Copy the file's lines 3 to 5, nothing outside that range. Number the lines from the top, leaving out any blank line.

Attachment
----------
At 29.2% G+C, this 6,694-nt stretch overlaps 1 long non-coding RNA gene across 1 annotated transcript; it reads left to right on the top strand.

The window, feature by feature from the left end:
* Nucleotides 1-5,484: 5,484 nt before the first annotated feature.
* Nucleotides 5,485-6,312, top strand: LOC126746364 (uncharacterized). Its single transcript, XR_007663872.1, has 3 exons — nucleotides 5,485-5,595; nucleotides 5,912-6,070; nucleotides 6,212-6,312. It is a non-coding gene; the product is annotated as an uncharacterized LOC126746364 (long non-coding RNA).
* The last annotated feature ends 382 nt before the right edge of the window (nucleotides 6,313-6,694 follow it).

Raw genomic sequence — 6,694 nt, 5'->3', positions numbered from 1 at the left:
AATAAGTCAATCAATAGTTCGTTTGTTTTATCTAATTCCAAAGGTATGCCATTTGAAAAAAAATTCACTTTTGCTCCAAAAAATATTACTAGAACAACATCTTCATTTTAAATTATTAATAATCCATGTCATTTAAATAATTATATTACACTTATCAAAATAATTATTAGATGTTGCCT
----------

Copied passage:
* Nucleotides 1-5,484: 5,484 nt before the first annotated feature.
* Nucleotides 5,485-6,312, top strand: LOC126746364 (uncharacterized). Its single transcript, XR_007663872.1, has 3 exons — nucleotides 5,485-5,595; nucleotides 5,912-6,070; nucleotides 6,212-6,312. It is a non-coding gene; the product is annotated as an uncharacterized LOC126746364 (long non-coding RNA).
* The last annotated feature ends 382 nt before the right edge of the window (nucleotides 6,313-6,694 follow it).